Hmm, intentionality, it seems I have lost you at some little juncture on the road. And I wonder why, when I hit the ground running each day, it becomes harder and harder to live out of a full reservoir. The "fruit of the Spirit", which I memorized long ago in Sunday school, may not be as evident in my life as I'd like to believe they are. Love, joy, peace, patience, kindness, goodness, faithfulness, gentleness and self-control. Just reading this list is an exercise in humility for me. If these qualities are hallmarks of the work of the Holy Spirit in my life, then friends, I confess I'm sorely lacking. And it comes back to that weighty little word, intentionality.
I've been thinking a lot lately about gratitude. About how easy it is not to notice God throughout the day, and in that lack of intentionality, that lack of seeing and hearing and touching and tasting and sensing, how hard it is to cultivate a daily perspective of gratitude. I hate to oversimplify life, to reduce things to a formula or a "key" to unlocking something profound. I'm not going to do that. But I've been thinking, if there were a key to living each day fully, what if it began with gratitude? Gratitude, like love, is a continual choice. I make the choice every day to live from a place of gratitude, even some days in spite of the challenges that are present, whether physically or in circumstance or emotion. I can choose to respond out of gratitude or react out of my unrestrained self. I can make the choice to speak kindly and gently, to be quick to listen and slow to anger, every bit as much as I can make the choice to speak quickly and sharply out of irritation.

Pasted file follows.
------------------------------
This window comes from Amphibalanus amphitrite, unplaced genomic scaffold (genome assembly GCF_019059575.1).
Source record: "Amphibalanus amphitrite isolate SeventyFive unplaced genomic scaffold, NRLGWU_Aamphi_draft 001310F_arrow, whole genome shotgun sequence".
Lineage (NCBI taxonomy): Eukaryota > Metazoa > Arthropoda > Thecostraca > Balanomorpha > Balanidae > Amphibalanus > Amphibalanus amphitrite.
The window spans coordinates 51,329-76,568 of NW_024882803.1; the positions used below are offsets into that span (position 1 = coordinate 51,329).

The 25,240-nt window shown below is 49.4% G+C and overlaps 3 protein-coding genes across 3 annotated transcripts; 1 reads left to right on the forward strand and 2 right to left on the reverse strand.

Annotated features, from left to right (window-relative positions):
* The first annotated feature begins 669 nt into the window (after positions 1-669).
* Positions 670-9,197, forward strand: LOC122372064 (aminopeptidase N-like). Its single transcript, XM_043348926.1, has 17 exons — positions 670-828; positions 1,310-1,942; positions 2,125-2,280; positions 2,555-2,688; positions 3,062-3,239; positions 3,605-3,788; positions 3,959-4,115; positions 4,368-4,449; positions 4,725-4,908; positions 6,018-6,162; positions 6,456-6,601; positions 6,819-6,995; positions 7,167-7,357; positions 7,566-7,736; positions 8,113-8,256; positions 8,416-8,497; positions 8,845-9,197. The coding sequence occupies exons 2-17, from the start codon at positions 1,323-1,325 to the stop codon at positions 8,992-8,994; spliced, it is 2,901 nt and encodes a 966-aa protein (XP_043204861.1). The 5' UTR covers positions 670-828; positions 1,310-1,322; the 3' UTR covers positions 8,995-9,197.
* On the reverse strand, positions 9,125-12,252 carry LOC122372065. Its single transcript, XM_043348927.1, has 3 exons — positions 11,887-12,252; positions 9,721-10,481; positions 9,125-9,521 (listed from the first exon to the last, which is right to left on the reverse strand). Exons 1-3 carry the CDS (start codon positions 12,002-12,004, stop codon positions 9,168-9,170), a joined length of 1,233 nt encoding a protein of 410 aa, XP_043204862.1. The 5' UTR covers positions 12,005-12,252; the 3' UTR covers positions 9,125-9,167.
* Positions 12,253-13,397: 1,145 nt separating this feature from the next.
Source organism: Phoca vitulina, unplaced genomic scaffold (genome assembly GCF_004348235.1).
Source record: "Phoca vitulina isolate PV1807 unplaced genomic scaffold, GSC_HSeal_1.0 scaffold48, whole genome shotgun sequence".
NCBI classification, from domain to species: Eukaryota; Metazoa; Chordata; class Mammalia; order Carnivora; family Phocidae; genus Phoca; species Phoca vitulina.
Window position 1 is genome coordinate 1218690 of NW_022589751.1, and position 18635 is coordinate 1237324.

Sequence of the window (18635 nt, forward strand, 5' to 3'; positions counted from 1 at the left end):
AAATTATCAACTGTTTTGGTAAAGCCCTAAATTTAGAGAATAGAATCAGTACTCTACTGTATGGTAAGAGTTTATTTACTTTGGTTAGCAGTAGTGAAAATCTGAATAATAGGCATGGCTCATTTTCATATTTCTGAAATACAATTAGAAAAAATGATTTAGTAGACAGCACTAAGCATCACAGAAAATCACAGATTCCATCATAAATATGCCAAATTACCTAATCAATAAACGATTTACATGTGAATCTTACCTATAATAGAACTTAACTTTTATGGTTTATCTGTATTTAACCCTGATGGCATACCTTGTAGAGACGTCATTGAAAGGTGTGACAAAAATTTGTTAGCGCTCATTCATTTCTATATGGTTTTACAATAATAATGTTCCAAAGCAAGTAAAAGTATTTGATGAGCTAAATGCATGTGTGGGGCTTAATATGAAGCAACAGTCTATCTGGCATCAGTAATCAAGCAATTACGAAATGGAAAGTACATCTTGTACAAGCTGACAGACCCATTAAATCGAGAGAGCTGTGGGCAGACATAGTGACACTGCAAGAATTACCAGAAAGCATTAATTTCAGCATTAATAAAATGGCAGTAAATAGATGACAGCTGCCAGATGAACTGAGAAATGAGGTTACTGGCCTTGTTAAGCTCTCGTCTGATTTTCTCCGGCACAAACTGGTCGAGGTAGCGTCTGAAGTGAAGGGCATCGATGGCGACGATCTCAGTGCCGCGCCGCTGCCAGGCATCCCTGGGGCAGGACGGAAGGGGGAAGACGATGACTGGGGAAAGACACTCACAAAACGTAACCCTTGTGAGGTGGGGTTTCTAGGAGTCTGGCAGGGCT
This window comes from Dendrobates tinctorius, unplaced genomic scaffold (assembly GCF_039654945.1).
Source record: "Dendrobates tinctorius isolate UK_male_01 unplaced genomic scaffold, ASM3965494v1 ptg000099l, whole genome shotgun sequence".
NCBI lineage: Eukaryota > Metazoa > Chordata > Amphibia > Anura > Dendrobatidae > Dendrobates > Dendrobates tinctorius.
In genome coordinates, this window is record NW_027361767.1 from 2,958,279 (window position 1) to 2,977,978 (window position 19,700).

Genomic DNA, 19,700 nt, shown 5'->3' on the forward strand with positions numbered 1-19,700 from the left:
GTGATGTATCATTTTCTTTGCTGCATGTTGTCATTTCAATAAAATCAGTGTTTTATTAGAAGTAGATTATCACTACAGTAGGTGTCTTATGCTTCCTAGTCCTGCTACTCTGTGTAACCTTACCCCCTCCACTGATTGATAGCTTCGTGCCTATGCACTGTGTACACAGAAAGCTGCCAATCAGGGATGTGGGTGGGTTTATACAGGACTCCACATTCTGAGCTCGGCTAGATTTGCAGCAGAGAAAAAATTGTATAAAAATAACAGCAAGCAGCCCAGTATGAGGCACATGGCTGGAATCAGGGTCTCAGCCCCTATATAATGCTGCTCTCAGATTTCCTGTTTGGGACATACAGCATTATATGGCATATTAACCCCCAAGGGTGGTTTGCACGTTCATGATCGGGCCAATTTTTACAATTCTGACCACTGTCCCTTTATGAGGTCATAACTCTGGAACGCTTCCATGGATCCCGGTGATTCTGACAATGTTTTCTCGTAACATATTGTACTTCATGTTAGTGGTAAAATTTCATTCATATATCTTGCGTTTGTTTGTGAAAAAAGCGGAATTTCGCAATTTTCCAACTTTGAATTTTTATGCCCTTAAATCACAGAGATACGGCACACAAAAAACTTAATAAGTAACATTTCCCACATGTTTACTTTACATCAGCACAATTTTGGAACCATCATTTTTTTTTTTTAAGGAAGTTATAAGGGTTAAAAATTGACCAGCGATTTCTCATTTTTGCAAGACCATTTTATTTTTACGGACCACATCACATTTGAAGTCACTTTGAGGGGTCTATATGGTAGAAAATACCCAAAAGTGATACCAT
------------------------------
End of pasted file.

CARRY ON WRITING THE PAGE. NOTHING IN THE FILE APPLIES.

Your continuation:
I'm beginning to appreciate that gratitude and the fruit of the Spirit are exercises, developing spiritual muscles that don't just show up without intentionality and hard work. I may not like that, but I've got to admit, it appears to be true. Like physical fitness and toned muscles, these desired qualities and attitudes do not magically appear on their own. I've got to go after them, every day, relentlessly cultivating them in my life. No, actually, relentlessly coming to God and admitting that I cannot cultivate them on my own. I need the help of the Spirit. And herein lies the difference between self-help and God-help. Living out of gratitude and the fruit of the Spirit is not ultimately something I can achieve by simply having the right strategies, reading the right books and trying hard enough. It takes commitment on my part, but God does a lot of the work if I can be humble enough to admit I need his help. Every day.
The question is, if all I can ever be certain of is that I have been given this moment, what will I choose to live out of - gratitude or forgetfulness?